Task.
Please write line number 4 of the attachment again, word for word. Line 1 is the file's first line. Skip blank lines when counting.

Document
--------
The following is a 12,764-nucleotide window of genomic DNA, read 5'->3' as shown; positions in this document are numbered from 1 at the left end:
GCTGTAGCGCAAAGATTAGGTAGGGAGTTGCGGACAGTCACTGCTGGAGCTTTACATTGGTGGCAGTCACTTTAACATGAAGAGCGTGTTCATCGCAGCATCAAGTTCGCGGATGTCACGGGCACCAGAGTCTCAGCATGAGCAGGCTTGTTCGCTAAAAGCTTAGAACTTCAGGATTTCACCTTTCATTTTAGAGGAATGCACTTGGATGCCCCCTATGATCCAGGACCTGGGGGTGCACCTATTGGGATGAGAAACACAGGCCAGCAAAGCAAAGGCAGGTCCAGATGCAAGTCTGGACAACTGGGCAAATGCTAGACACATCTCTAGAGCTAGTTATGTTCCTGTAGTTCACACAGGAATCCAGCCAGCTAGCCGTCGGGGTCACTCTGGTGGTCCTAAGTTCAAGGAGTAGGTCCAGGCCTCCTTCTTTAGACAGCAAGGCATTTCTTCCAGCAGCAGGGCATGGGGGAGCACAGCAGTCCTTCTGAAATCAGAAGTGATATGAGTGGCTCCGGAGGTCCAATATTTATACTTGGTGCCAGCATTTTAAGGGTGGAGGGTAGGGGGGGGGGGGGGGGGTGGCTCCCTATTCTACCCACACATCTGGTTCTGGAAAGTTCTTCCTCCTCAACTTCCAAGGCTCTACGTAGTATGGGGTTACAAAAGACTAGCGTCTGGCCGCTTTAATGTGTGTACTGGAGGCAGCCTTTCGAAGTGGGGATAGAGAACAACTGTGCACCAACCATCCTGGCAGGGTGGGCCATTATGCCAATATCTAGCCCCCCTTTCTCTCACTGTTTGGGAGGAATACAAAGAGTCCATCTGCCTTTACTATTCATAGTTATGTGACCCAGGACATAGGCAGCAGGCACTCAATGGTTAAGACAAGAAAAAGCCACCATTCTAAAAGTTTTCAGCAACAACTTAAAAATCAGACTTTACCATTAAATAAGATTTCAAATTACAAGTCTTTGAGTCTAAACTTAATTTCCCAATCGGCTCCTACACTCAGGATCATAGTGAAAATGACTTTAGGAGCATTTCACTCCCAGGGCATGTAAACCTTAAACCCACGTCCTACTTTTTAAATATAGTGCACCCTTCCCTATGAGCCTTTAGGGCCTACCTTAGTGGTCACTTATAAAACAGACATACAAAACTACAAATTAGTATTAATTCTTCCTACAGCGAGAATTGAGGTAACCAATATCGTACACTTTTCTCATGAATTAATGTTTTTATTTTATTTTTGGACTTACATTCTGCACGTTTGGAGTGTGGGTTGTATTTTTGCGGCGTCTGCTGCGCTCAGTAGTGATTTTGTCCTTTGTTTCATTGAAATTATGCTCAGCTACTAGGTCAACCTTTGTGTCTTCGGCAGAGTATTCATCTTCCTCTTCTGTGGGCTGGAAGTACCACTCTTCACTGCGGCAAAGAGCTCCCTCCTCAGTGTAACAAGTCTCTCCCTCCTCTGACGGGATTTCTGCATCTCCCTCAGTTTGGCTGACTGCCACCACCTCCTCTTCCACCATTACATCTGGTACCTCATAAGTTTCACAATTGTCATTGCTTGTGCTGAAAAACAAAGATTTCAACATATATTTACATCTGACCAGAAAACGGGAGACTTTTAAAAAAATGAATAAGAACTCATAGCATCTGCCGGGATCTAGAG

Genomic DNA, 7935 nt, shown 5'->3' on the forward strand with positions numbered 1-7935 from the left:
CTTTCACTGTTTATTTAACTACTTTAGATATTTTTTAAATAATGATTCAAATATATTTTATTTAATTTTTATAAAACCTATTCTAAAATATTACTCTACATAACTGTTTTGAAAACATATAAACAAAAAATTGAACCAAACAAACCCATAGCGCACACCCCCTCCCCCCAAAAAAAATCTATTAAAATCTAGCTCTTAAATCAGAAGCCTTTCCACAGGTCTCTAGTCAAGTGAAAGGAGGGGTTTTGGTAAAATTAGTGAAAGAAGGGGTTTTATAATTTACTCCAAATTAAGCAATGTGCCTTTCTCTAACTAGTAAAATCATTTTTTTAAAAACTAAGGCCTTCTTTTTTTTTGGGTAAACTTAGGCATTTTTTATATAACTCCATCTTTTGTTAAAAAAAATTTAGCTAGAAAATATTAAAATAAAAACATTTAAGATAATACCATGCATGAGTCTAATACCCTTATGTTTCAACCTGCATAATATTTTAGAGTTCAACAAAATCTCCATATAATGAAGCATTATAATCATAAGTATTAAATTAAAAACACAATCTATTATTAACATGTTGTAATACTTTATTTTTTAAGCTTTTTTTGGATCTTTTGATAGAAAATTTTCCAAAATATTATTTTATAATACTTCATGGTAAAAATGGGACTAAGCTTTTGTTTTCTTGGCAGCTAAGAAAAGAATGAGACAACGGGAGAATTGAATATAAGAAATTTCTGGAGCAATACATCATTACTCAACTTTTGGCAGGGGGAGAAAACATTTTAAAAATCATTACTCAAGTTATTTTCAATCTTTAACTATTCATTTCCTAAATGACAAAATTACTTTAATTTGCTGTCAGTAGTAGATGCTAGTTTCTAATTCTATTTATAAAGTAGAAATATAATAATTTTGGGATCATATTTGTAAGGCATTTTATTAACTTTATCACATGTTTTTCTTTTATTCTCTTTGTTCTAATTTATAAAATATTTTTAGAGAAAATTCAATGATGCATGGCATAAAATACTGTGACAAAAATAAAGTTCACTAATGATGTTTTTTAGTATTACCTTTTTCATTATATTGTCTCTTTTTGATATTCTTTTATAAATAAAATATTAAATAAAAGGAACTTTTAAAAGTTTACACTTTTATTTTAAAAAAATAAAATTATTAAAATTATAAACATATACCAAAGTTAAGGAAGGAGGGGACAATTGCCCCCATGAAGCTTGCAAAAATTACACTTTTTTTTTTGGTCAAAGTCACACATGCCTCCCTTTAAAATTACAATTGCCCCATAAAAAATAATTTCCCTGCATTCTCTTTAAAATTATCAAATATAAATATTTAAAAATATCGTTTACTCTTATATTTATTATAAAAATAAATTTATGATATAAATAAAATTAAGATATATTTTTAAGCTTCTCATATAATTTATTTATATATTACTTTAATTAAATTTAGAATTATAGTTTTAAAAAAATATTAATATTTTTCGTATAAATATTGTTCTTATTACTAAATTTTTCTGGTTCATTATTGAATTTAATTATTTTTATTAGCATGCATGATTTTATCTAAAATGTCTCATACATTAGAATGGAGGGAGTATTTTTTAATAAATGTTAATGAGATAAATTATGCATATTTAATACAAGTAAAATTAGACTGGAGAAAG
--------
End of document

CTTTCACTGTTTATTTAACTACTTTAGATATTTTTTAAATAATGATTCAAATATATTTTATTTAATTTTTATAAAACCTATTCTAAAATATTACTCTACATAACTGTTTTGAAAACATATAAACAAAAAATTGAACCAAACAAACCCATAGCGCACACCCCCTCCCCCCAAAAAAAATCTATTAAAATCTAGCTCTTAAATCAGAAGCCTTTCCACAGGTCTCTAGTCAAGTGAAAGGAGGGGTTTTGGTAAAATTAGTGAAAGAAGGGGTTTTATAATTTACTCCAAATTAAGCAATGTGCCTTTCTCTAACTAGTAAAATCATTTTTTTAAAAACTAAGGCCTTCTTTTTTTTTGGGTAAACTTAGGCATTTTTTATATAACTCCATCTTTTGTTAAAAAAAATTTAGCTAGAAAATATTAAAATAAAAACATTTAAGATAATACCATGCATGAGTCTAATACCCTTATGTTTCAACCTGCATAATATTTTAGAGTTCAACAAAATCTCCATATAATGAAGCATTATAATCATAAGTATTAAATTAAAAACACAATCTATTATTAACATGTTGTAATACTTTATTTTTTAAGCTTTTTTTGGATCTTTTGATAGAAAATTTTCCAAAATATTATTTTATAATACTTCATGGTAAAAATGGGACTAAGCTTTTGTTTTCTTGGCAGCTAAGAAAAGAATGAGACAACGGGAGAATTGAATATAAGAAATTTCTGGAGCAATACATCATTACTCAACTTTTGGCAGGGGGAGAAAACATTTTAAAAATCATTACTCAAGTTATTTTCAATCTTTAACTATTCATTTCCTAAATGACAAAATTACTTTAATTTGCTGTCAGTAGTAGATGCTAGTTTCTAATTCTATTTATAAAGTAGAAATATAATAATTTTGGGATCATATTTGTAAGGCATTTTATTAACTTTATCACATGTTTTTCTTTTATTCTCTTTGTTCTAATTTATAAAATATTTTTAGAGAAAATTCAATGATGCATGGCATAAAATACTGTGACAAAAATAAAGTTCACTAATGATGTTTTTTAGTATTACCTTTTTCATTATATTGTCTCTTTTTGATATTCTTTTATAAATAAAATATTAAATAAAAGGAACTTTTAAAAGTTTACACTTTTATTTTAAAAAAATAAAATTATTAAAATTATAAACATATACCAAAGTTAAGGAAGGAGGGGACAATTGCCCCCATGAAGCTTGCAAAAATTACACTTTTTTTTTTGGTCAAAGTCACACATGCCTCCCTTTAAAATTACAATTGCCCCATAAAAAATAATTTCCCTGCATTCTCTTTAAAATTATCAAATATAAATATTTAAAAATATCGTTTACTCTTATATTTATTATAAAAATAAATTTATGATATAAATAAAATTAAGATATATTTTTAAGCTTCTCATATAATTTATTTATATATTACTTTAATTAAATTTAGAATTATAGTTTTAAAAAAATATTAATATTTTTCGTATAAATATTGTTCTTATTACTAAATTTTTCTGGTTCATTATTGAATTTAATTATTTTTATTAGCATGCATGATTTTATCTAAAATGTCTCATACATTAGAATGGAGGGAGTATTTTTTAATAAATGTTAATGAGATAAATTATGCATATTTAATACAAGTAAAATTAGACTGGAGAAAG